Let's explore two fundamental concepts: behavioral subtyping and contract compliance.


Behavioral subtyping lies at the heart of LSP.

It emphasizes that a subclass should exhibit the same behavior as its superclass, or in other words, it should honor the same set of obligations and fulfill the same expectations.


This concept ensures that a subtype can be used as a substitute for its base type without compromising the correctness of the program.

Contract compliance is closely tied to behavioral subtyping.


It refers to the idea that a subclass must adhere to the contract defined by its superclass.

The contract encompasses the methods, properties, and behavior that the superclass expects from its subclasses.


By complying with the contract, the subclass guarantees substitutability, allowing it to seamlessly replace instances of the superclass without causing any unexpected issues.

Let's illustrate these concepts with an example!


Suppose we have a class hierarchy representing different shapes: a base class called `Shape` and two subclasses, `Rectangle` and `Circle`. The `Shape` class defines a method called `calculateArea()`, which calculates and returns the area of the shape.

For behavioral subtyping, both the `Rectangle` and `Circle` classes should provide an implementation of the `calculateArea()` method.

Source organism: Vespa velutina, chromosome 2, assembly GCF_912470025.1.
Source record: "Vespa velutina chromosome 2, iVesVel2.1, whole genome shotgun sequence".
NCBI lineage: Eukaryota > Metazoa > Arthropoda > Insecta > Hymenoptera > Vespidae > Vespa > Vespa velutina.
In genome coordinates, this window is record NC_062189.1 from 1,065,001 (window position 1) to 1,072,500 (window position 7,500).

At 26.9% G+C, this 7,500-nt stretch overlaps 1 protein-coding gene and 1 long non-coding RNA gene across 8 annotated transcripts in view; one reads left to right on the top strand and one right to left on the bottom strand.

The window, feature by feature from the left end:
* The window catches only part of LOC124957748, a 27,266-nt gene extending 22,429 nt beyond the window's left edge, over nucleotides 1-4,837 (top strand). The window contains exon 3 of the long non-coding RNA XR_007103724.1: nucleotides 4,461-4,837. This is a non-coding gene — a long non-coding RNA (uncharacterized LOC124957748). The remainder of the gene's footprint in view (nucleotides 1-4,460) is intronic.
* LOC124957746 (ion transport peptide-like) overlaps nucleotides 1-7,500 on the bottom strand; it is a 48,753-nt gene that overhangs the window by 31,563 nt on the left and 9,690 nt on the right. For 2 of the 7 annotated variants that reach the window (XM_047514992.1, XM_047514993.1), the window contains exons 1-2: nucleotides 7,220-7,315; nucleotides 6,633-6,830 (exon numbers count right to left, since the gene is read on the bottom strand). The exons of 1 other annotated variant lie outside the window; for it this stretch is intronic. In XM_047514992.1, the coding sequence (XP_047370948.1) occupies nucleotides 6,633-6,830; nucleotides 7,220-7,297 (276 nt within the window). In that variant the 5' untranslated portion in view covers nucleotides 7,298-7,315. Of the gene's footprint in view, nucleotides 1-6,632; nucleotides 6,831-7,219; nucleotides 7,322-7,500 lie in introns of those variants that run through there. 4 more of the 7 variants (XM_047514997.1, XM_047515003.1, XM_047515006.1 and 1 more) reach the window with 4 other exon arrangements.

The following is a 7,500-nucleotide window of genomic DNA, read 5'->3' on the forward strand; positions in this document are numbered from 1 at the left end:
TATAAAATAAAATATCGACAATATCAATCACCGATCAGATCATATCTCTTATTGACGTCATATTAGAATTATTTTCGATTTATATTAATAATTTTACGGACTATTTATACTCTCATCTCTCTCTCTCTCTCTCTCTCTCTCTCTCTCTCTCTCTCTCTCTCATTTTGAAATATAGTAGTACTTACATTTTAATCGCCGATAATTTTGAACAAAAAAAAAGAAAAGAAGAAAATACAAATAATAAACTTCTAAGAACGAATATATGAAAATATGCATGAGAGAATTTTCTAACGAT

Each subclass will compute the area based on its specific attributes (e.g., length and width for rectangles, radius for circles) but ensure that the method's purpose remains consistent across the hierarchy.

Regarding contract compliance, the `Rectangle` and `Circle` classes must fulfill the obligations set by the `Shape` class.


They should offer the same set of public methods, follow to any specified input/output behavior, and maintain the general semantics defined by the `Shape` contract.

This allows instances of `Rectangle` and `Circle` to be used interchangeably with `Shape` objects, enabling polymorphism and code reuse.


By grasping these key concepts of behavioral subtyping and contract compliance, you can effectively apply LSP in your software design.

Ensuring that subclasses exhibit the expected behavior and comply with the contracts set by their superclasses fosters code extensibility, maintainability, and robustness.


Real-world Examples of LSP Violations

While understanding the Liskov Substitution Principle (LSP) is essential for writing robust and maintainable code, it's equally important to recognize the potential consequences of violating this principle.